Elsewhere, Maritza is used as a vessel to make political points about the wider world, possibly an odd choice for a character who is, by her very nature, superficial. Using characters to reflect real world issues is admirable, but when it's done at the expense of the characters themselves, it renders the series into a group of two-dimensional mouthpieces without an identity, while a sign may as well flash up saying "Trump Analogy Here".
      But despite some detractions, the overlapping plot lines work well in the final season. With Orange Is The New Black treading water a little during the previous two years, who would have guessed that out of it and Game of Thrones that 2019 would end with OITNB almost back to its best, while Game of Thrones would be the one to close with a stinker?

10 Minority
Deport (7.5)

Minority Deport showcases arguably the least effective flashback ever seen in the series: Bella Shepard plays a young Aleida Diaz, but the resemblance is so slight and the situation so undefined that it's not immediately clear who she's supposed to be.
      Yet even though this is an episode once more blighted by poor intershot continuity, it contains the element that the final season excels at: stories without end. The programme makers cleverly realised that just because the series ends, it doesn't mean the jail sentences do, and so lots of the stories are left unresolved.
      While it would be easier to wrap things up in a bow and provide some contrived "happy endings", OITNB was never that kind of show, not even in its weakest moments, and so we're left with a series of unanswered questions as the programme ends: Is Daya dead? Will Taystee ever get her conviction overturned? Will Red be able to cope with her dementia? How will the prison cope with Hellman as the new warden? And if Joe Caputo does adopt and has to potty train, can he be certain the kid will do him a solid?
      By having such open-ended situations, it causes the programme to live on in the mind of viewers, the true definition of "leave them wanting more". This is expounded on early here, with a fifth episode that sees Martiza deported back to Colombia... then never seen again.

9 How to Do
Life (7.4)

Piper's post-prison story is perhaps the least compelling element of the final season, and she's even more of a spoilt brat than usual. It's perhaps possible to be too anal when it comes to plot logic in OITNB, but Piper's office outburst at the end here could only happen if the viewers can accept that not only would an office's waste paper bin be used for nothing but Piper throwing away useless pens for at least two weeks, but that none of the cleaners would have emptied it during that time.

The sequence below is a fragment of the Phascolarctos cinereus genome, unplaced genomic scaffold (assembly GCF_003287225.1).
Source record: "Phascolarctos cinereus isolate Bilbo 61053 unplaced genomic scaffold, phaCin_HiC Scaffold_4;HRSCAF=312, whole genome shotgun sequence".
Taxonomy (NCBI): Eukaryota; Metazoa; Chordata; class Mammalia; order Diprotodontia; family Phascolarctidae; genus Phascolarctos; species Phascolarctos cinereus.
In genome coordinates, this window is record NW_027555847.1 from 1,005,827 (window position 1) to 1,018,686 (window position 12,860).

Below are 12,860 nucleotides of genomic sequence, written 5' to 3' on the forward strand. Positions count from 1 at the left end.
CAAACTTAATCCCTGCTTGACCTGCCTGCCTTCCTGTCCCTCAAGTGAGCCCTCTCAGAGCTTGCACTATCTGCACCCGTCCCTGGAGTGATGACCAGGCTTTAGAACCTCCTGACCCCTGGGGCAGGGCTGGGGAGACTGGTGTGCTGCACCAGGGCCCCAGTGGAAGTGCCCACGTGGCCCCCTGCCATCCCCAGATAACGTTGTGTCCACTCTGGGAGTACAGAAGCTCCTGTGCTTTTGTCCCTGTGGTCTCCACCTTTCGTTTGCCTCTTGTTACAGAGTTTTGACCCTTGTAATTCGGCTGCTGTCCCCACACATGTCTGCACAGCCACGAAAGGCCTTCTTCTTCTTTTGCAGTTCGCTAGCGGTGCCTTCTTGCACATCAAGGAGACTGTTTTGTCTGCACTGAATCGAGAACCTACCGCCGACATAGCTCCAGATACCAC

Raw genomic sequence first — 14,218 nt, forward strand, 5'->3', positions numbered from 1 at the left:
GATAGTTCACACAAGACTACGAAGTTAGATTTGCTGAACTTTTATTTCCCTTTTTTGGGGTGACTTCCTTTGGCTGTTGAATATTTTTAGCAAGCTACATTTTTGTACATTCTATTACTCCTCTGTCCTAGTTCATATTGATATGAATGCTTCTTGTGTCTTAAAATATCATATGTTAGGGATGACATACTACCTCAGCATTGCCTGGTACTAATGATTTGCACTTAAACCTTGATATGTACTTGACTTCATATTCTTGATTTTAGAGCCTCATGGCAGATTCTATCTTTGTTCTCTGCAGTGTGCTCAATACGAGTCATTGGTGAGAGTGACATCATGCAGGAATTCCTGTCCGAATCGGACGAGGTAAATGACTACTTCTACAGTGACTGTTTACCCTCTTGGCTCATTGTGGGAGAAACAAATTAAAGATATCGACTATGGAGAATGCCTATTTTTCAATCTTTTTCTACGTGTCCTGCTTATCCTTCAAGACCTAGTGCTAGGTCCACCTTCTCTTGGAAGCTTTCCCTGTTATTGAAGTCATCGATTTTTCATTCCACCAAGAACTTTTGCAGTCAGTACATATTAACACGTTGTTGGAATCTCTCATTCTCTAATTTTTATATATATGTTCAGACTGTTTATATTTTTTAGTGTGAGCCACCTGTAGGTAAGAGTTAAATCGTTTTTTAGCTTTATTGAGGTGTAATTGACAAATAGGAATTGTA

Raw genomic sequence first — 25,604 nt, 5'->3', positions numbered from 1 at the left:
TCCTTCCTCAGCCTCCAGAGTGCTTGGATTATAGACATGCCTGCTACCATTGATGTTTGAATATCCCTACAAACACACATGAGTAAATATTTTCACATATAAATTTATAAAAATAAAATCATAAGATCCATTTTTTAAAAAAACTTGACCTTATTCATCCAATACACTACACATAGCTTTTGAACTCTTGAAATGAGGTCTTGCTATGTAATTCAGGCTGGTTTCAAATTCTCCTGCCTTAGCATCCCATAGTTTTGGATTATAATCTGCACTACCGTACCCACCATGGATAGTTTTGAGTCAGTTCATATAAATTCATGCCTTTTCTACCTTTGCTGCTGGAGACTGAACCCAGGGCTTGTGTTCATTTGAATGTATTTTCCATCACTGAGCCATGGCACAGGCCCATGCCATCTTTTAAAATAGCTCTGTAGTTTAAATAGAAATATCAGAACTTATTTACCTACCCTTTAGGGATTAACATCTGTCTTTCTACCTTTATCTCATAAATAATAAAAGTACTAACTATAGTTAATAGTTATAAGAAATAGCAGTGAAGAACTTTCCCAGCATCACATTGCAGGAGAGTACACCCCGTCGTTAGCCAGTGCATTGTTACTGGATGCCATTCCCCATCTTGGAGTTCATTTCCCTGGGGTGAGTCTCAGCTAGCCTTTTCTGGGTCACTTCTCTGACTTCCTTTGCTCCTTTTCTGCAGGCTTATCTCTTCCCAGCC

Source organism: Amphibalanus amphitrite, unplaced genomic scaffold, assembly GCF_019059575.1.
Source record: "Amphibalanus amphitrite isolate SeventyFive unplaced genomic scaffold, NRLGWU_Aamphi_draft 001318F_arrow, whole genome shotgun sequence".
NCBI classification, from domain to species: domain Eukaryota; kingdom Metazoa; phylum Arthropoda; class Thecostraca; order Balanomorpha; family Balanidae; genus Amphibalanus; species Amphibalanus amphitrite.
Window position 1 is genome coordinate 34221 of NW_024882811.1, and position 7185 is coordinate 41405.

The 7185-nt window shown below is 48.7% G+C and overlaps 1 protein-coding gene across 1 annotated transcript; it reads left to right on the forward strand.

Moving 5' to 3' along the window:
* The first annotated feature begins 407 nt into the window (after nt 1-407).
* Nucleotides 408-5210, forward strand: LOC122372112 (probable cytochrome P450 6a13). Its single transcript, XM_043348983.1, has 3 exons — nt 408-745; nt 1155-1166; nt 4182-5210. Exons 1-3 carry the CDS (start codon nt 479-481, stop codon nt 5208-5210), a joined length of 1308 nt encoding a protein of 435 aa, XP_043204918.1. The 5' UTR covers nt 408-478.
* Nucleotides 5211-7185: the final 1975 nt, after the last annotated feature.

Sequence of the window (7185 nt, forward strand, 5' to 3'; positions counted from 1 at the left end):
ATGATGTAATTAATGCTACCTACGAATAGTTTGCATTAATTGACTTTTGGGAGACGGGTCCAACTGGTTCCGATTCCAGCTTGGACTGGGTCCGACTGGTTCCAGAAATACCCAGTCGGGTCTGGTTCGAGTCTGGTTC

Piper's timeline also seems strange: she claims she's only been in prison for a year-and-a-half (#7.8) but the series appears to have taken place over a longer time period, even taking into account season five's three day set up. Not only that, but Piper seems to go through a lot more days on the outside than the inmates do on the inside during season seven.
      Yet things get really muddy when Nicholls has to deliver a sermon on the state of America. Any drama series should be artifice first, subtext second, but OITNB frequently sidesteps this, or avoids it all together. It's one of the preachier, less realistic elements of the show that places a barrier between itself and genuine fiction, instead forcing it into "meta" territory. Thankfully season seven progressed well and finished on a real high, meaning the question of which was the best Netflix series starring Natasha Lyonne in 2019 - OITNB season seven or the excellent Russian Doll - is one that can be genuinely considered.

8 Baker's
Dozen (7.8)

Characters change and grow over the course of the series, but it's truly surprising when our sympathies have been expected to transform entirely. Once Daya was the relatable, shy, body-conscious and artistic girl who had little control over her destiny.
     Over the course of the series she's evolved - or devolved - into a murderer who traffics and has no moral compunction in giving Taystee drugs which she knows are there to assist her suicide. It's a very unusual turn of events in that a character who we were originally supposed to love has now changed so drastically that a character who was regarded as being, at best, selfish - her mother - performs a heroic act in the final episode by slamming her in the throat and trying to strangle her.
      It's still astonishing how a high-profile series with a considerable budget like OINTB can have such an amazingly high rate of poor intershot continuity. it's not just the reverse shots in conversations, where people clearly aren't moving their mouths when they're supposed to be speaking, but things like Taystee's pencil (29'30m in) that goes from jutting, point-first, out between two of her fingers, before cutting to a shot where the point is in the palm of her hand and is held between thumb and index finger.
     Such things may seem like slight, almost unimportant moments, but the problem is, the brain picks up on these inconsistencies and takes you out of the drama, even if it's not anything as bold as Red's teleporting glasses (#5.6).